يَحْرِّمُ شَخْصَاً مِنَ الدّخُوْلِيُقْفِل الأبواب ليمْنَعَه من الخُروج
zamknoutzamknout si
låse udelukke ude
lukita ulos
spriječiti ulazak zaključavanjem
læsa úti
締め出す
(사람을) 쫓아내다
låsa ute
ปิดประตูทางเข้า
kapıyı kilitleyip içeri sokmamakkilitlenip/kilitleyip dışarda kalmak
khóa cửa không cho vào

w>lock out

vt sep workersaussperren; I’ve locked myself outich habe mich ausgesperrt

lock1

(lok) noun
1. a mechanism for fastening doors etc. He put the key in the lock.
2. a closed part of a canal for raising or lowering boats to a higher or lower part of the canal.
3. the part of a gun by which it is fired.
4. a tight hold (in wrestling etc).
verb
to fasten or become fastened with a lock. She locked the drawer; This door doesn't lock.
ˈlocker noun
a small cupboard, especially for sports equipment.
ˈlocket (-kit) noun
a little ornamental case hung round the neck. a gold locket containing a piece of his hair.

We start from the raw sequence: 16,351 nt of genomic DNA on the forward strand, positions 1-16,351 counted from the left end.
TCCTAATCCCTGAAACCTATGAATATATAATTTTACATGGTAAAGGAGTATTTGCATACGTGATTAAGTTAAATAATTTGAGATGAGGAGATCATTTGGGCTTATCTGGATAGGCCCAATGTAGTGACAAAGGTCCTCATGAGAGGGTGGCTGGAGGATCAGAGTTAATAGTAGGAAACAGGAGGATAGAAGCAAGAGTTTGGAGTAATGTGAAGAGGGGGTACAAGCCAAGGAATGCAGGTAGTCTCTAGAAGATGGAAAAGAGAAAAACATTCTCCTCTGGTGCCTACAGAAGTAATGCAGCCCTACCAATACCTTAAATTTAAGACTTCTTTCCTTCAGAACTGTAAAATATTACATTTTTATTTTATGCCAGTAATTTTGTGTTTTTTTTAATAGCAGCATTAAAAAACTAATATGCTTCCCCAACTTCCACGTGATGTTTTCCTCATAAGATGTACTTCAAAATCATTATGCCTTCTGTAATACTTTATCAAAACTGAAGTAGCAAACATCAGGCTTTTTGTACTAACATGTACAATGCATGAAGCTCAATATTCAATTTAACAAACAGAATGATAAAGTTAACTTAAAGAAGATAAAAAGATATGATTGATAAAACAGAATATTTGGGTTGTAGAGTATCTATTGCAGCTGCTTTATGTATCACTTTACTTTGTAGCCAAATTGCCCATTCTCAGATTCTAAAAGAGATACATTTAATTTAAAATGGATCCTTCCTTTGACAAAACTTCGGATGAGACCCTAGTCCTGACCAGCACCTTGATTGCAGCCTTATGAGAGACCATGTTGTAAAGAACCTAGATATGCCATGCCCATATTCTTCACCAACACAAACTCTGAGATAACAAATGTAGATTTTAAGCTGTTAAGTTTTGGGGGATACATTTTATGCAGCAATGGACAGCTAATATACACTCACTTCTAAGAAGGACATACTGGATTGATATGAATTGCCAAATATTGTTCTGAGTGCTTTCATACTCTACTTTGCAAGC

ˈlocksmith noun
a person who makes and mends locks.
lock in
to prevent from getting out of a building etc by using a lock. She found she was locked in, and had to climb out of the window.
lock out
to prevent from getting into a building etc by using a lock. Don't lock yourself out (of the house) by forgetting to take your key with you.
lock up
1. to confine or prevent from leaving or being taken away by using a lock. to lock up a prisoner / one's jewellery.
2. to lock whatever should be locked. He locked up and left the shop about 5.30 p.m.

lock out

يَحْرِّمُ شَخْصَاً مِنَ الدّخُوْلِ zamknout lukke ude aussperren κλείνω έξω dejar afuera, dejar fuera lukita ulos enfermer dehors spriječiti ulazak zaključavanjem chiudere fuori 締め出す (사람을) 쫓아내다 buitensluiten låse ute zamknąć drzwi trancar do lado de fora запереть дверь и не впускать låsa ute ปิดประตูทางเข้า kapıyı kilitleyip içeri sokmamak khóa cửa không cho vào 关在外面
References in periodicals archive ?